Returning to Adam Roberts’ critique, he may have no idea who won the awards, but he is certainly right that Dick won very few of them during his lifetime. Was this actually an injustice? I’ll lay out the record, and you tell me if you disagree with my take on the question.

Dick won the first Hugo he was ever nominated for, The Man in the High Castle (1963). So I guess justice was done that year.

His novelette “Faith of Our Fathers” made the final ballot in 1968 and lost to Fritz Leiber’s “Gonna Roll the Bones,” which I have always tried to like, and which must in some sense be a helluva story because it also beat “Pretty Maggie Moneyeyes” by Harlan Ellison who was winning everything in those days (such as the two Hugos his work did win in 1968 for “I Have No Mouth and I Must Scream” and Star Trek’s “City on the Edge of Forever.”) Dick’s story wove together some wonderfully paranoid ideas. It seems to have haunted Dick, who wrote in 1977: “I think, with this story, I managed to offend everybody, which seemed at the time to be a good idea, but which I’ve regretted since. Communism, drugs, sex, God – I put it all together, and it’s been my impression since that when the roof fell in on me years later, this story was in some eerie way involved.”

His third and last Hugo nomination was for the 1975 novel Flow My Tears, the Policeman Said. It finished behind Ursula K. Le Guin’s The Dispossessed. I found the Dick novel a more entertaining read, but (confession time) I felt the same way about Anderson’s Fire Time and Niven and Pournelle’s A Mote in God’s Eye. On the other hand, there seemed a general agreement among the rest of fandom that Le Guin’s novel was the most substantial and ambitious, the most deserving of the award. The same Dick and Le Guin novels faced off for the Nebula, with the same result. Does anyone today think Flow My Tears surpasses The Dispossessed? Let’s hear from you.

Philip K. Dick’s problem with the Nebula, the first time he was nominated, is that he had to compete against a great classic of the genre. The Three Stigmata of Palmer Eldritch and Dr. Bloodmoney both received Nebula nominations in 1966. They lost to Frank Herbert’s Dune. I hope nobody’s complaining about that.

Do Androids Dream of Electric Sheep? made the 1969 Nebula ballot (though not the Hugo final ballot) and lost to Alexei Panshin’s Rite of Passage. Consulting the fanzine I was publishing at the time, I see that Richard Wadholm and I never ran out of critical things to say about the Panshin book. On the other hand, I regarded John Brunner’s Stand on Zanzibar as the novel of the year, not Dick’s story, and Brunner won the Hugo (with no help from me, I didn’t have a vote in 1969). If there was a great schism in the awards scene that year, it had nothing to do with Do Androids Dream of Electric Sheep?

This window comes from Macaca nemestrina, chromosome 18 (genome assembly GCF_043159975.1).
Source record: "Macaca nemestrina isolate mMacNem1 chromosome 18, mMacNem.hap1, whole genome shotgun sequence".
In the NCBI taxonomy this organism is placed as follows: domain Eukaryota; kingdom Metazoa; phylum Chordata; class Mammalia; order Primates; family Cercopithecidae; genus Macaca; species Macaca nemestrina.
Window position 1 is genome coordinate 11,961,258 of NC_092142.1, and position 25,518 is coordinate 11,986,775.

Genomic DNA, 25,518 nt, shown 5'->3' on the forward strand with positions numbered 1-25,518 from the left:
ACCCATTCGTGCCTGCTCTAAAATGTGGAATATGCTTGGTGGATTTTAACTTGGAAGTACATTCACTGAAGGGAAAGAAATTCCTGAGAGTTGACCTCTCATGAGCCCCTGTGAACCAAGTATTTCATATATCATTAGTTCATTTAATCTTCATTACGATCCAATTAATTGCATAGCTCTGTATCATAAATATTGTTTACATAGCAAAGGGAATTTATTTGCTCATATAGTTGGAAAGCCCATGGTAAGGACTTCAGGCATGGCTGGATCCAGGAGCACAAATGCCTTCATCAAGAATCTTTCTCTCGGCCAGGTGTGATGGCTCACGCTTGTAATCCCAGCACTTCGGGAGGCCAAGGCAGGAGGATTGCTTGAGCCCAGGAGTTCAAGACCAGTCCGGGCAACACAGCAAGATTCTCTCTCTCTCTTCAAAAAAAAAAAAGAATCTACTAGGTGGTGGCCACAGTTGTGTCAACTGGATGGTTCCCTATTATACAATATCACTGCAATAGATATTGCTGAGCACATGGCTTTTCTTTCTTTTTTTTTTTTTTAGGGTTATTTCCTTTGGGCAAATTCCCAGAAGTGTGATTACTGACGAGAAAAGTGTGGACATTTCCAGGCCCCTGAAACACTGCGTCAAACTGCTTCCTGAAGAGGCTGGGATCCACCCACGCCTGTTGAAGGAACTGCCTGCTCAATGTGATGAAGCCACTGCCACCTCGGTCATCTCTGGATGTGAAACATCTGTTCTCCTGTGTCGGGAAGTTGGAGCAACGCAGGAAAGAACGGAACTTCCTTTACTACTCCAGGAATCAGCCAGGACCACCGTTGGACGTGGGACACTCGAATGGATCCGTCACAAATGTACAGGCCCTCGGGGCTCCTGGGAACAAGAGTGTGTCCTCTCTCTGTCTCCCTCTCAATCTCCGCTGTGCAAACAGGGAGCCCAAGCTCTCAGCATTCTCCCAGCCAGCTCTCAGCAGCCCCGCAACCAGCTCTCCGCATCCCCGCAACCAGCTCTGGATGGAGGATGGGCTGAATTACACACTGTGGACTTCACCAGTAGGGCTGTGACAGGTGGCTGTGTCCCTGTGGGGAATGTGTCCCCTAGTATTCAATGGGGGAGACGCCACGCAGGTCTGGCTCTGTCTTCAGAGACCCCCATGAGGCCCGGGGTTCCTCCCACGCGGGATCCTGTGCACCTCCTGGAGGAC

I’d say that the ultimate reason Philip K. Dick won few major awards is not because the voters were blind or ignorant, it’s because he wasn’t the only person writing excellent stories in those years.

Austin Road Sign Warns of Zombies

Austin zombie road sign

You think your commute is dangerous? Want to trade those snowdrifts for what some Texans were facing this morning?

Austin drivers making their morning commute were in for a surprise when two road signs on a busy stretch of road were taken over by hackers. The signs near the intersection of Lamar and Martin Luther King Boulevards usually warn drivers about upcoming construction, but Monday morning they warned of “zombies ahead.”

Hamit’s “Do-It-Yourself” Book Tour

Hamit's display

Francis Hamit’s “The Do-It-Yourself Book Tour” was the lead story at Self-Publishing Review on January 28:

Big publishers, when they are trying to make a bestseller, put authors on a 20-city book tour. The idea is to create media buzz, so these combine media interviews and book signings, and are rather expensive. A self-published author, however, can do something similar without breaking the bank. It won’t be 20 big cities, but you will sell books if you do it right.

I was fascinated by the analysis — recommended.

Tor Books Moving?

Well, not this week. However, the offices of Tor Books are housed in New York’s Flatiron Building, which an Italian investor has announced plans to convert into a luxury hotel. Reports say hotels take so long to construct that it might be a decade before the Flatiron Building comes online in its new capacity. If the project goes forward, sf’s leading publisher may be changing addresses in the foreseeable future.

[Thanks to Andrew Porter for the story.]

John Updike Dies at 76

Leading American writer John Updike succumbed to cancer in a hospice on January 27. His mainstream fiction attracted the critics, and he also interested sf/fantasy fans for reasons Andrew Porter sums up:

Updike was the author of 61 books, including  The Coup (1978), set in an imaginary African country; The Witches of Eastwick (1984), made into a film starring Jack Nicholson, Cher, Susan Sarandon and Michelle Pfeiffer; Brazil (1994), a venture in magic realism; Toward the End of Time (1997), whose story occurs in 2020, following a war between the United States and China; and The Terrorist (2006), a fictional study of a convert to Islam who tries to blow up the Lincoln Tunnel. His last novel, The Widows of Eastwick, was published in October.

Taking a Pounding

After hitting a 23-year low last week, the British pound has recovered some ground. Still, writes Andrew Porter, Monday’s $1.42 exchange rate is “far from the heady days a few months ago when the exchange rate was $2.04 to the pound. I know one person who has decided not to attend the Montreal worldcon because of the cost.”

Are British fans are finding it more of a struggle to attend North American cons this year?

Porter sighs, “I wish now I hadn’t engaged in my own little bit of currency manipulation, taking £300 home with me from my UK trip in October 2007.”

Nimoy Napkin Message Blots Up Cash

David Klaus reports that last weekend “A Leonard Nimoy-autographed napkin as seen on the sitcom Big Bang Theory was auctioned for the charity Beit T’Shuvah, which is a 12-Step Jewish residential recovery program in L. A.”

The Trekmovie site has the story:

…the Trek-crazy CBS sitcom Big Bang Theory incorporated the gift of a Leonard Nimoy autographed napkin into their Christmas episode. As it turns out, there really is a genuine Big Bang napkin signed by Nimoy, and it is being auctioned off for charity…

David adds: “At this link are further linked a clip from the show with the napkin, and a TV Guide clip with actor Jim Parsons talking about it. The show scene is very funny — I had avoided it, as I had heard it nastily stereotyped sf fans, but I may start watching it now.”